"It's not tipping I believe in - it's OVER tipping!"Words to live by.
Mr. Pink on tipping -NSFW] that tips are stupid. Economists as a whole tend to lean this way from a "rational behavior" standpoint - particularly if you're eating in a restaurant you're unlikely to return to. ... you've already gotten your service so what's in it for you to voluntarily pay extra for it? You can make a clean getaway and never see this person again - right?
If, however, this is your everyday watering hole and you're likely to come back tomorrow and the day after then it makes rational sense to tip as a down payment for good service in the future - when I walk into the Waterfront, I like that I don't even have to say anything and a glass (or pitcher) of Two-Hearted will automatically arrive at the table with a water - that kind of service is worth something, and thus the repeated-game strategy is very different from the one-time shot of eating in an out-of-town restaurant Even here, however, there's no guarantee you'll end up with the same server and you're banking in some sense on developing a reputation as a good (or bad) tipper that the whole bar or restaurant will talk about - so even in this case, there are some interesting strategic choices - do you tip *just enough* to not get talked about, or do you tip so much that everyone knows about it? And if you do that, do you do so every time, or just once in awhile?
Or, do we tip for other reasons entirely? If we're not tipping to get ourselves better service, then it must be out of a sense that our meal was under-priced and we feel like we 'owe' it to the establishment/server to kick in a little extra. This can be a clever form of price discrimination by the restaurants - rather than paying the waitstaff more by putting a higher price tag on the menu and risking losing some customers, they put the smaller price on the menu and hope that on average their customers will make it up via tips. This imposes a great deal of financial risk on the waitstaff though, whose wages become uncertain, and an awkward level of uncertainty on the part of the customers who might rather just pay a flat fee and have no reputational uncertainty (or tip calculating math - more on that later) to wonder about. Thus, there is potentially a great deal of inefficiency in the tipping mechanism. Not to mention a good deal of tax evasion from under-reported cash tips. These types of arguments are outlined in many economics papers such as this one: The Case Against Tipping.
While I'm sympathetic to the theoretical economic modeling of the problem, I am probably in the minority among economists as a devout follower of the Vincent Antonelli school. Have you seen the episode of Curb Your Enthusiasm where Larry David gets in trouble for sneaking back to the table and kicking in extra to make up for a cheap tip by his table-mate? That's me. I seem to have an almost unhealthy fear of leaving a cheap tip, partly I think because I spent two summers in food service and was routinely tipped the least when I was working the hardest. So is this pure altruism, do I get a "warm glow" from leaving a good tip as Jim Andreoni might suggest, or am I worried about reputational issues? In truth, I have no idea - I think it's a mixture of these things, but I'm really not sure what the strongest motivator for me is. Which is why it's such an interesting question when it comes to modeling behavior.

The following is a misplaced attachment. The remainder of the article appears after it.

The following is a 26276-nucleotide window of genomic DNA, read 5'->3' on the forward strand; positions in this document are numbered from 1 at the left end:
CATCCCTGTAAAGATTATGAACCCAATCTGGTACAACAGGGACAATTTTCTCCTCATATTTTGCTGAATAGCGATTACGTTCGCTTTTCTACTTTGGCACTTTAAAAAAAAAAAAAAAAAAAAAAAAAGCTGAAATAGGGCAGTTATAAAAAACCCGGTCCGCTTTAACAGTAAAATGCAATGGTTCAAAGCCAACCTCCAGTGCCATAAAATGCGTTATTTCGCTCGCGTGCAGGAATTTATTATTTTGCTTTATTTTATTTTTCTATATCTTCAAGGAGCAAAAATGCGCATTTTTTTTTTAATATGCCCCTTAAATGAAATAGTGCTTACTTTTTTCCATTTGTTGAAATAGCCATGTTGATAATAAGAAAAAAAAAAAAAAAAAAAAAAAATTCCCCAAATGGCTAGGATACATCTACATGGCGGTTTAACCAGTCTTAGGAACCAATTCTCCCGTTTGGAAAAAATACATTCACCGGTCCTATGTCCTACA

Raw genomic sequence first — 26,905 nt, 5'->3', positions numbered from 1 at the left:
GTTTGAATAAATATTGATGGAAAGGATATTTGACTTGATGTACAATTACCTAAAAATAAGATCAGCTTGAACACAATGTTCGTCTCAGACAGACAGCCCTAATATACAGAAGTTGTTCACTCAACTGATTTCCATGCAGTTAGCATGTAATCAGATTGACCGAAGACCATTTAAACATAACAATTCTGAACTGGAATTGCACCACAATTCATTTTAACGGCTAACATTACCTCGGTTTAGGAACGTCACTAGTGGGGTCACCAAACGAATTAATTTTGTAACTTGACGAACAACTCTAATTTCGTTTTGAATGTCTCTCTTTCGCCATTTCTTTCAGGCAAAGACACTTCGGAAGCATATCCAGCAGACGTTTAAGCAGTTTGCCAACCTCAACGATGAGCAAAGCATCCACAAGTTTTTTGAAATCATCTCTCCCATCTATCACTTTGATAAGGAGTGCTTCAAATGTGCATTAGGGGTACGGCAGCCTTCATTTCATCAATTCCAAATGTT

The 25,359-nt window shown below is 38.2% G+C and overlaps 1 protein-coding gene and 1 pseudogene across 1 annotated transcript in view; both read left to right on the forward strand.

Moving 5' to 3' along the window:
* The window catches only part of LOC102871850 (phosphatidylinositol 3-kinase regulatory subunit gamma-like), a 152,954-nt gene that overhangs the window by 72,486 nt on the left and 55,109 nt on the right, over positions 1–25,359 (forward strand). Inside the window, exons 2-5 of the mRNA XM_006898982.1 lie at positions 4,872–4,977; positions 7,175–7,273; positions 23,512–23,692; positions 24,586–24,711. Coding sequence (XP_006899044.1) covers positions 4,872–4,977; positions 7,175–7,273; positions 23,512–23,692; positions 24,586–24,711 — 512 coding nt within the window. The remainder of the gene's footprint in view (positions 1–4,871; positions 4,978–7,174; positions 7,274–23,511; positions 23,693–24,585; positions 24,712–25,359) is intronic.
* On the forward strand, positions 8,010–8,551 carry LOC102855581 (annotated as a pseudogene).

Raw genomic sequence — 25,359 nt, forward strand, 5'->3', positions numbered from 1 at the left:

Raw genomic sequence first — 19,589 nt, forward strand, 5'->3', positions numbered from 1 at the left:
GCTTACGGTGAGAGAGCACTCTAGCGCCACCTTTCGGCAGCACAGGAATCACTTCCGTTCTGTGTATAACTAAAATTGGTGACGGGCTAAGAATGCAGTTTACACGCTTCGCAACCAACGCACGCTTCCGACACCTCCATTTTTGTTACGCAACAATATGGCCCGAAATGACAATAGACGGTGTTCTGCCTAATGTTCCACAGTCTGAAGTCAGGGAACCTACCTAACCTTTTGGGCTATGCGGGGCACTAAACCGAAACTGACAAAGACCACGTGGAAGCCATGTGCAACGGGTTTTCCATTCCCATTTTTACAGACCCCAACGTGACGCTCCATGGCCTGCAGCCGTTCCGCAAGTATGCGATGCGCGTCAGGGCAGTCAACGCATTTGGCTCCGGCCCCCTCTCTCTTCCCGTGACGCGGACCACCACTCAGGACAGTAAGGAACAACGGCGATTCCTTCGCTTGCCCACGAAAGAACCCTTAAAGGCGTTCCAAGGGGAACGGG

Incidentally, it seems the reputational power of the tip has grown in recent years with social media. There are a number of sites such as the Bad Tips facebook page, the <15% tumbler feed, IGot$tiffed.com, or the Lousy Tipper Database, which are making the consequences of bad tipping much more public (as well as sharing the pain of getting tipped in napkin doodles, fry messages, or chuck-e-cheese tokens). The ease with which a bad tip can go viral has been seen in the last few weeks with the "Sorry, Single Mom" no-tip story, which created a firestorm of outrage that someone would rack up a $140 bill but draw the line at adding a tip. One-upping the bad-excuse tip was this week's story seen below which was my inspiration for this post:
Anyone wanting to read more here about research on tipping can find some great papers exploring everything from racial and age differences in tipping to how particular actions and posture by waitstaff effect tips to the effect of candy with the bill.
So, what do you think? Why do YOU tip (or not tip)? What kinds of services are tip-worthy? Stories to share from the trenches of food service? Are you a proud bad tipper?
...PS: One last topic - Math Illiteracy and "Tip Calculators"
People's inability to do basic math to calculate tips completely infuriates me and so I'll take this opportunity to go on a mini-rant - Here's a tipping tip for you: Throw away your tip calculator. Look at your bill. Move the decimal one place to the left. That's 10%. Now double that number. That's 20%. If paying in cash, round up or down a little as needed to match what you have conveniently, but don't stray too far. That's your tip. At least if you want to get into heaven, Vincent Antonelli style.